MINNEAPOLIS (WCCO) — Whether it was in a challenging math class or a science lab, students have often asked themselves: Why am I learning this?
“[Teachers] always say, ‘You’re gonna need it when you grow up.’ And I’m like, I didn’t think you would,” said eighth-grader Hannah Johnson.
Eighth graders from the Isanti-Cambridge School District said Tuesday they’re not sure how they’ll use some of what they learn in class after they graduate. The truth is, however, people use math and science every day – even if we don’t realize it.
That’s why many districts across the state are integrating the STEM program into the curriculum. STEM stands for science, technology, engineering and mathematics. On Tuesday, the Cambridge Area Chamber of Commerce held a STEM Summit, where 15 professionals talked with students about how they apply those skills to their jobs.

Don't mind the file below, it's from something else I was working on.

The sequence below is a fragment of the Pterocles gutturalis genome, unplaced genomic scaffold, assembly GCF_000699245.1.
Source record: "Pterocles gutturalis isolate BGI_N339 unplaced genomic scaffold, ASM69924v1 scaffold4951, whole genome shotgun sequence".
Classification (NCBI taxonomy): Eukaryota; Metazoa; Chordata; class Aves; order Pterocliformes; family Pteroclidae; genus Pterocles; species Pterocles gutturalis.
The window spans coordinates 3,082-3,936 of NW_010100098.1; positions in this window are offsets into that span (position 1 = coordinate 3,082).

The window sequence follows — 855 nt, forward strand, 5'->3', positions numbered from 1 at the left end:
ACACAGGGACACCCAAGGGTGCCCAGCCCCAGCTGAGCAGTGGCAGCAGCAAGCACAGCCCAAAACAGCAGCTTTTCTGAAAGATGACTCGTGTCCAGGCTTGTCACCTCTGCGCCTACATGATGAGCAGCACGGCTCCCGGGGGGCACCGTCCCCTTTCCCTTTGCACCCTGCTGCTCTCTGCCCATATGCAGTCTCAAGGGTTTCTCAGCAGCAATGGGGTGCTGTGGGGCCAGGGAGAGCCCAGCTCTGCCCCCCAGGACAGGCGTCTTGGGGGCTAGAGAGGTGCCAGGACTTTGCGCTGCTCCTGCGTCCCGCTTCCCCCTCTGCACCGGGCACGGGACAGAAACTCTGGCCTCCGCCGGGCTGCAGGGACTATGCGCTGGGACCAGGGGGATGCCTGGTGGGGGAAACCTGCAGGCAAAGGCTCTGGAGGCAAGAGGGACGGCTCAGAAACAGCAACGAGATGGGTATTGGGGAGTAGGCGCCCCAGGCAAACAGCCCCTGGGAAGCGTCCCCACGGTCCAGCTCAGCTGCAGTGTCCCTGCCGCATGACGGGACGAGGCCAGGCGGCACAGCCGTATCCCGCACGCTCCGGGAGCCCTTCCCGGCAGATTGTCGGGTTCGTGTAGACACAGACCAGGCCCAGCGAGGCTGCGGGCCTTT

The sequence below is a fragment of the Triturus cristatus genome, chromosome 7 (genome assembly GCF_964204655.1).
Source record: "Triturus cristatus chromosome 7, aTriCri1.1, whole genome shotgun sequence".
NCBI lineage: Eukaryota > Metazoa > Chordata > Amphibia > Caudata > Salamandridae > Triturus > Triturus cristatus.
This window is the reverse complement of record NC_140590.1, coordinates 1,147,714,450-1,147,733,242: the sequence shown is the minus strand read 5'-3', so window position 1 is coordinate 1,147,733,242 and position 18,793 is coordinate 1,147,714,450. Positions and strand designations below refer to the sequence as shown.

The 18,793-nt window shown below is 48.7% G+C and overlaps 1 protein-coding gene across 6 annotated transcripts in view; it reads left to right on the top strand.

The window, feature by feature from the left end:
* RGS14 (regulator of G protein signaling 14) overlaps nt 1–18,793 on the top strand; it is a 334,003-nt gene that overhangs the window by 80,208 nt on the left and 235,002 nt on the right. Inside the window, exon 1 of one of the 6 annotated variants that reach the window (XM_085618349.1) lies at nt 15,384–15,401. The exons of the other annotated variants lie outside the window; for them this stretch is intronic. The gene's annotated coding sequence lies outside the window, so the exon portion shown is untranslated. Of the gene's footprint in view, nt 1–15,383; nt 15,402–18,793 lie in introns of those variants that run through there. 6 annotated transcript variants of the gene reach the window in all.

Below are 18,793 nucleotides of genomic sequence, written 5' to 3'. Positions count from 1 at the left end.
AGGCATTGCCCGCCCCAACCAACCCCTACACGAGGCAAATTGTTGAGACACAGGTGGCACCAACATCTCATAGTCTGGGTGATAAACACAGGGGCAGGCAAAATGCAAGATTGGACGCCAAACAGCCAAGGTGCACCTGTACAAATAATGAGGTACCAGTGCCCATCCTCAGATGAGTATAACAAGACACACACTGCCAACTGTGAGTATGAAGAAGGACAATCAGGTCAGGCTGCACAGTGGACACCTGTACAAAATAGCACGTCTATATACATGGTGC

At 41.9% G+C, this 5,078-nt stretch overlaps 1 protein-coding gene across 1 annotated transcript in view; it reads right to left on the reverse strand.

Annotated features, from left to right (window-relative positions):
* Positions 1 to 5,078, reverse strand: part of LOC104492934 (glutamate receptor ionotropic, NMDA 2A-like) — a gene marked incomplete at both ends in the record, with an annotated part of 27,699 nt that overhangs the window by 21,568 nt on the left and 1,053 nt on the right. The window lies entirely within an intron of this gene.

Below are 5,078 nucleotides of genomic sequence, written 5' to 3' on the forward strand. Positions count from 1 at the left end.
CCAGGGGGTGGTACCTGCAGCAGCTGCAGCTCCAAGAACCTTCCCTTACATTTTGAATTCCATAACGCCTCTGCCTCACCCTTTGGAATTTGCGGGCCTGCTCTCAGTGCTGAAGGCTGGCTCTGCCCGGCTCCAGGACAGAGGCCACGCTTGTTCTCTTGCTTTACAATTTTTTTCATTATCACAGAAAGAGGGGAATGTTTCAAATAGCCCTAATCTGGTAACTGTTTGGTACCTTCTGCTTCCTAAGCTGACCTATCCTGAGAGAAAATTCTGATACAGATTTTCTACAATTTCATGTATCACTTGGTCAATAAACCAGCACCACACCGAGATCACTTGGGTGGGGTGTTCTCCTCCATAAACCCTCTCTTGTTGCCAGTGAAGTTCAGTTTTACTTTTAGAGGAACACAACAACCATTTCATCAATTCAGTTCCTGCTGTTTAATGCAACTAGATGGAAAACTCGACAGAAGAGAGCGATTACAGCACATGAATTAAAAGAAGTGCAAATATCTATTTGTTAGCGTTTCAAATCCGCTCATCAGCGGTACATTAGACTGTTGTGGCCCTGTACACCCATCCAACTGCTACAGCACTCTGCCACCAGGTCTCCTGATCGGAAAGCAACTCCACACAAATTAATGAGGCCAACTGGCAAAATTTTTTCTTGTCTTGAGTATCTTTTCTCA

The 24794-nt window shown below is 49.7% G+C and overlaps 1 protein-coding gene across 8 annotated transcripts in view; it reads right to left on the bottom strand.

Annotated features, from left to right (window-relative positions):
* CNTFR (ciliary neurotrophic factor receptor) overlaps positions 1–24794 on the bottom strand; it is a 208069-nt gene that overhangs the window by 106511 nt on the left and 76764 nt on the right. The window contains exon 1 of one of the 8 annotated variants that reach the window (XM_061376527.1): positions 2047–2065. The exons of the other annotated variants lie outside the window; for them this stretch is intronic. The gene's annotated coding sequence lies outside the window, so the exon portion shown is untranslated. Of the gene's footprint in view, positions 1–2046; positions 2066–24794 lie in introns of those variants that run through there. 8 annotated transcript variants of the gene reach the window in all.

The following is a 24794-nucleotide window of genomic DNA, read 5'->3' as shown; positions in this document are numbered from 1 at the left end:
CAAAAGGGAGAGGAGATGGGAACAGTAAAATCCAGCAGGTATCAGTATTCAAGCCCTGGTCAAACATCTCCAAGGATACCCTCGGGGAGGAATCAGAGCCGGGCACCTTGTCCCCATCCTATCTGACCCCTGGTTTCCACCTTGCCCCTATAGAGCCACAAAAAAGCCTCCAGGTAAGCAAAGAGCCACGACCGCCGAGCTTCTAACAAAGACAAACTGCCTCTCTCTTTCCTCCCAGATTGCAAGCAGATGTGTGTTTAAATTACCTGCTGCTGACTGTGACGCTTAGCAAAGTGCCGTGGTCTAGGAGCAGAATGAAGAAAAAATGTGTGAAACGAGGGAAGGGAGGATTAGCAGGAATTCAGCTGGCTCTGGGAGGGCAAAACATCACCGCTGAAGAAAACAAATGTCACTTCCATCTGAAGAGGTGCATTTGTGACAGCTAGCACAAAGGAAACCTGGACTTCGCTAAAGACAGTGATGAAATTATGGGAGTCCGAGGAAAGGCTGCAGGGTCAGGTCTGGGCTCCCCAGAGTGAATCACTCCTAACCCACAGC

“The kids get an opportunity to see what real life stuff is going on out there. Whether it’s nursing or taking a casting and making it shiny for a Harley Davidson, this is real life stuff,” said Andy Larsen, a Motek-Team Industries employee.
The creators of the STEM program believe early exposure to what types of jobs are out there helps students plan future career.
At the summit, WCCO-TV meteorologist Lauren Casey demonstrated how she uses math and science to forecast the weather. The WCCO Mobile Weather Watcher served as a hands on tool for the kids to try.
Johnson said she wants to be a meteorologist when she grows up. The summit helped her understand how important it is to pay attention in class.
“[Casey] was saying we have to know the equations having to predict the forecast. You don’t want to tell people the wrong weather,” Johnson said.
Larsen added: “The younger the people start, and the better the education they get, the better quality people we get in the field. There’s always a demand.”